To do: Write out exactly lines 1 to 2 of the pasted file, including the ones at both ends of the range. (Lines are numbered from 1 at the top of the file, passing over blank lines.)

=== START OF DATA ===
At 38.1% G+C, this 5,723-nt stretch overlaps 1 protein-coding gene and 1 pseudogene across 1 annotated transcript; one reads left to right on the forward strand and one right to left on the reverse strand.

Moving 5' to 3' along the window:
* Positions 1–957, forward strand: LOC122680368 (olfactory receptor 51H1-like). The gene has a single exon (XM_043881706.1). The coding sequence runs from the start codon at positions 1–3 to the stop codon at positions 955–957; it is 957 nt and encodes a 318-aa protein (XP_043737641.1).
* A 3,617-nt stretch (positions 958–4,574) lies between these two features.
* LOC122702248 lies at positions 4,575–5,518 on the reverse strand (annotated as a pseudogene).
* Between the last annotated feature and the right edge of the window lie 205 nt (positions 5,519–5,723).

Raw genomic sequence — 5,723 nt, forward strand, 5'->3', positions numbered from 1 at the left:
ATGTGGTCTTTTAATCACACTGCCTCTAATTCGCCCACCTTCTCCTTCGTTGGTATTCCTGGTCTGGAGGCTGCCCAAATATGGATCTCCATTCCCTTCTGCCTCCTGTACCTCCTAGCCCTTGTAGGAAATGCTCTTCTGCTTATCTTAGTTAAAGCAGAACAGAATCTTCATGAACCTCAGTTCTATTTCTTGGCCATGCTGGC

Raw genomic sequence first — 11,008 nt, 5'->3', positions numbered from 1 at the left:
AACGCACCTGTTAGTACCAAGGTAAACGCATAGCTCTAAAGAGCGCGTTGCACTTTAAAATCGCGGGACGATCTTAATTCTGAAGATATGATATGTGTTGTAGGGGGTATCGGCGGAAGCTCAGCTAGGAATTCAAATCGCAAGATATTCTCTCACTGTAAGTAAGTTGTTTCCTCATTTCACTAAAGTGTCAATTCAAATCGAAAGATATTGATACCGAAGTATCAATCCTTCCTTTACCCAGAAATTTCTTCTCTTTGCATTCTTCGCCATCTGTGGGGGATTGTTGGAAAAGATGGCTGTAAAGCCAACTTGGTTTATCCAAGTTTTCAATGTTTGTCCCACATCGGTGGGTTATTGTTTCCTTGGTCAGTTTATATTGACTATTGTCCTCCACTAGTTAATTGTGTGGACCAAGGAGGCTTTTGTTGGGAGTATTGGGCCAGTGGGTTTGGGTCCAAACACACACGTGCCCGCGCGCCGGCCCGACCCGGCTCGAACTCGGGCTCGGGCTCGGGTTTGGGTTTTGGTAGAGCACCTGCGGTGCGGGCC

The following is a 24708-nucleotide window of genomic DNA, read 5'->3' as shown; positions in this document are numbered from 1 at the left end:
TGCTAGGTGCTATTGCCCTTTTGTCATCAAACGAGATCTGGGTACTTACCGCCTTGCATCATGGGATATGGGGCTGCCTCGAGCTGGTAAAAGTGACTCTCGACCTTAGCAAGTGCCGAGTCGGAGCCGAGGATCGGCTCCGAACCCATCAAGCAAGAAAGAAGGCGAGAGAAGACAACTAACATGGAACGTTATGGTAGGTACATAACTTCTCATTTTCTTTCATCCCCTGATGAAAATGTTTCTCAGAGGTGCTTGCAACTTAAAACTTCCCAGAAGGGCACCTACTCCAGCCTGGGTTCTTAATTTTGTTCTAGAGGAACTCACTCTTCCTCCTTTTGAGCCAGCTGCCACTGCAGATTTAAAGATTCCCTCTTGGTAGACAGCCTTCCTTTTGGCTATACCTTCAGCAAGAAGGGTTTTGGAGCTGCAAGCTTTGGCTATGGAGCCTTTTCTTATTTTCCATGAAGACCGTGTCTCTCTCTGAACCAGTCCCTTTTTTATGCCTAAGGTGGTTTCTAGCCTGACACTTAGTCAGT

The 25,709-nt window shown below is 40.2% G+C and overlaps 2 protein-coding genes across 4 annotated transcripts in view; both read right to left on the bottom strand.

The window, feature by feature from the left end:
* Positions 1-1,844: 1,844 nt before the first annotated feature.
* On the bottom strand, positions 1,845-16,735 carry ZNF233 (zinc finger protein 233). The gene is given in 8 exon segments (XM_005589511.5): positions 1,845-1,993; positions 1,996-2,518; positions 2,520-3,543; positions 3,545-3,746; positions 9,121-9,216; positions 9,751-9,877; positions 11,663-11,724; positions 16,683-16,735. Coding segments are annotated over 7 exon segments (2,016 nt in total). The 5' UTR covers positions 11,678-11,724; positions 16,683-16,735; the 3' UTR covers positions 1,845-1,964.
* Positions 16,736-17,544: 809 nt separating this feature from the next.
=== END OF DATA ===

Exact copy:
At 38.1% G+C, this 5,723-nt stretch overlaps 1 protein-coding gene and 1 pseudogene across 1 annotated transcript; one reads left to right on the forward strand and one right to left on the reverse strand.

Moving 5' to 3' along the window: